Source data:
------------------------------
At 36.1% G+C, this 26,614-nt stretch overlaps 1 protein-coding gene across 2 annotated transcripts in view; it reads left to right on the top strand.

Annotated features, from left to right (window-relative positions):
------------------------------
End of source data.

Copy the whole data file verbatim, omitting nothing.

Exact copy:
At 36.1% G+C, this 26,614-nt stretch overlaps 1 protein-coding gene across 2 annotated transcripts in view; it reads left to right on the top strand.

Annotated features, from left to right (window-relative positions):